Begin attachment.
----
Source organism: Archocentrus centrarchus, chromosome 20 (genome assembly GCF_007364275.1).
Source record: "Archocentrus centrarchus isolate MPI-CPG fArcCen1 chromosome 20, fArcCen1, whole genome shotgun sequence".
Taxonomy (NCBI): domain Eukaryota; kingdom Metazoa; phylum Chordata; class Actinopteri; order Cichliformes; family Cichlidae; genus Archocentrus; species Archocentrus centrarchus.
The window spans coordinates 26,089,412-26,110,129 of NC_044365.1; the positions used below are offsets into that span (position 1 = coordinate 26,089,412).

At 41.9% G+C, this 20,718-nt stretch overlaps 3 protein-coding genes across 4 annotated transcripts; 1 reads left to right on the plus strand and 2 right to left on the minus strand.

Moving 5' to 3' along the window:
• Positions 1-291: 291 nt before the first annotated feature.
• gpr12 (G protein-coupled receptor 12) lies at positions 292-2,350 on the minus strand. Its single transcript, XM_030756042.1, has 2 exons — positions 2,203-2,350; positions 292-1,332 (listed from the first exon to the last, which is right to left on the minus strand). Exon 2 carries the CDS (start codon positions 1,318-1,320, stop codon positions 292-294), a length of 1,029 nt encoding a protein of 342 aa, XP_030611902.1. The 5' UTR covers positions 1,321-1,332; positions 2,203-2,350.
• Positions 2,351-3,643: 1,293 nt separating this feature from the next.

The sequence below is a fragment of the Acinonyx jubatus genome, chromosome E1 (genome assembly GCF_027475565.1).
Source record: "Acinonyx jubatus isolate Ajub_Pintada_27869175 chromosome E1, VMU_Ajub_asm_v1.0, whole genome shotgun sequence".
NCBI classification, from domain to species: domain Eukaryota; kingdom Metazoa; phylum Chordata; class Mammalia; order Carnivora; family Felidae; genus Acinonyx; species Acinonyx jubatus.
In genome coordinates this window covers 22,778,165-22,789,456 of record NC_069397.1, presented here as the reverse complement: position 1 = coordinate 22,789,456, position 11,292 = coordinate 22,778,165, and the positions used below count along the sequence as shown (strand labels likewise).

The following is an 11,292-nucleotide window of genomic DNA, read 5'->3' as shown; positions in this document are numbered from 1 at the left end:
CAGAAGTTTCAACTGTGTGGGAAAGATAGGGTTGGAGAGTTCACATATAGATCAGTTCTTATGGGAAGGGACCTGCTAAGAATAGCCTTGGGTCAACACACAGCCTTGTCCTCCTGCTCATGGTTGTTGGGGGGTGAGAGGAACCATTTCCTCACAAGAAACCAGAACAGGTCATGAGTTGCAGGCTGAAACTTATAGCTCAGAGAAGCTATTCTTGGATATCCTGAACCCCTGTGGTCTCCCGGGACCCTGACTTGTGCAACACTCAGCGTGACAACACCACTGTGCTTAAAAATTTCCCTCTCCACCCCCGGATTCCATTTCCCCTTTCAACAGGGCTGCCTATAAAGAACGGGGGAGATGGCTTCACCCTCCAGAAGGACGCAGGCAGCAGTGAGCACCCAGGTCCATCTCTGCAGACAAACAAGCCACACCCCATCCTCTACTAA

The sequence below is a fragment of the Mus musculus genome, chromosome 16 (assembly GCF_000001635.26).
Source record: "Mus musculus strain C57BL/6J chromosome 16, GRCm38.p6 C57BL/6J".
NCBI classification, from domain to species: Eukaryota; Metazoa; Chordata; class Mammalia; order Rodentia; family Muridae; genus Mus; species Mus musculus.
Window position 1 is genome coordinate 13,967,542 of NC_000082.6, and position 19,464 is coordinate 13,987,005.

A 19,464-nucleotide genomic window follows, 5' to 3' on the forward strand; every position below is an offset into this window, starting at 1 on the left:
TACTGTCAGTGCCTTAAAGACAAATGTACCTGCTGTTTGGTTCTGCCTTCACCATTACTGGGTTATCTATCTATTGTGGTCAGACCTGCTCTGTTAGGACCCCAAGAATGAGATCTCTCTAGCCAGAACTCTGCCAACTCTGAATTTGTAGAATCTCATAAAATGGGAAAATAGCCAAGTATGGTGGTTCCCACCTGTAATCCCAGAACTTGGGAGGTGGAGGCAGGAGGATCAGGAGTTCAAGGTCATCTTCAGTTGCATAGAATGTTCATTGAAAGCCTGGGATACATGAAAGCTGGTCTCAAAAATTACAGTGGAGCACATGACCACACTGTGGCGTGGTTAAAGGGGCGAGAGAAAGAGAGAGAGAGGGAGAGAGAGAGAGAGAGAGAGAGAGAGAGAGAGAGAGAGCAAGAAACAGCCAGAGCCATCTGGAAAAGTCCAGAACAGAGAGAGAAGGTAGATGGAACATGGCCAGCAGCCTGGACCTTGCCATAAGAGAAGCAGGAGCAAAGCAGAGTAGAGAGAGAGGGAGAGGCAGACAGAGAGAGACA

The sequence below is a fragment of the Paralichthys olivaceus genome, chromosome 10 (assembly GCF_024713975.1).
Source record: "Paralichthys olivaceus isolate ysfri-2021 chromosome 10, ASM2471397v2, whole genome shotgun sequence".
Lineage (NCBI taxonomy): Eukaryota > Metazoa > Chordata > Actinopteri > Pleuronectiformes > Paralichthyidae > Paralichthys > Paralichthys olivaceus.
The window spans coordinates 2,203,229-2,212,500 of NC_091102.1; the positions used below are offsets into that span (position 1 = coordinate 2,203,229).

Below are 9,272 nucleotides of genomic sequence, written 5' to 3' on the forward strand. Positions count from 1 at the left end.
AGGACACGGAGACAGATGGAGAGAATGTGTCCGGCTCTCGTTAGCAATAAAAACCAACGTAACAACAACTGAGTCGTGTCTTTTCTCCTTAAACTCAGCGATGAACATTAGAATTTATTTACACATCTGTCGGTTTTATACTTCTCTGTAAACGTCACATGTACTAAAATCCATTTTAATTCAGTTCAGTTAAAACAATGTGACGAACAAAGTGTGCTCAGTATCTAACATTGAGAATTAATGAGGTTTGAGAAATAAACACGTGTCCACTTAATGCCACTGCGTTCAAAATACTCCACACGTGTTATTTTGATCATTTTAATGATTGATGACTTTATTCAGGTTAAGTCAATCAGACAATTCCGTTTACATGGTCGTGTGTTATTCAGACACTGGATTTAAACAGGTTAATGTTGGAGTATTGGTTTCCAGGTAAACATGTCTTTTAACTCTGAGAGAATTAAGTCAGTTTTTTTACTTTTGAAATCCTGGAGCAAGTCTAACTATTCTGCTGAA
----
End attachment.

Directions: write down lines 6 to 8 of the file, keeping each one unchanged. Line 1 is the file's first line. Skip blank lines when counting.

Moving 5' to 3' along the window:
• Positions 1-291: 291 nt before the first annotated feature.
• gpr12 (G protein-coupled receptor 12) lies at positions 292-2,350 on the minus strand. Its single transcript, XM_030756042.1, has 2 exons — positions 2,203-2,350; positions 292-1,332 (listed from the first exon to the last, which is right to left on the minus strand). Exon 2 carries the CDS (start codon positions 1,318-1,320, stop codon positions 292-294), a length of 1,029 nt encoding a protein of 342 aa, XP_030611902.1. The 5' UTR covers positions 1,321-1,332; positions 2,203-2,350.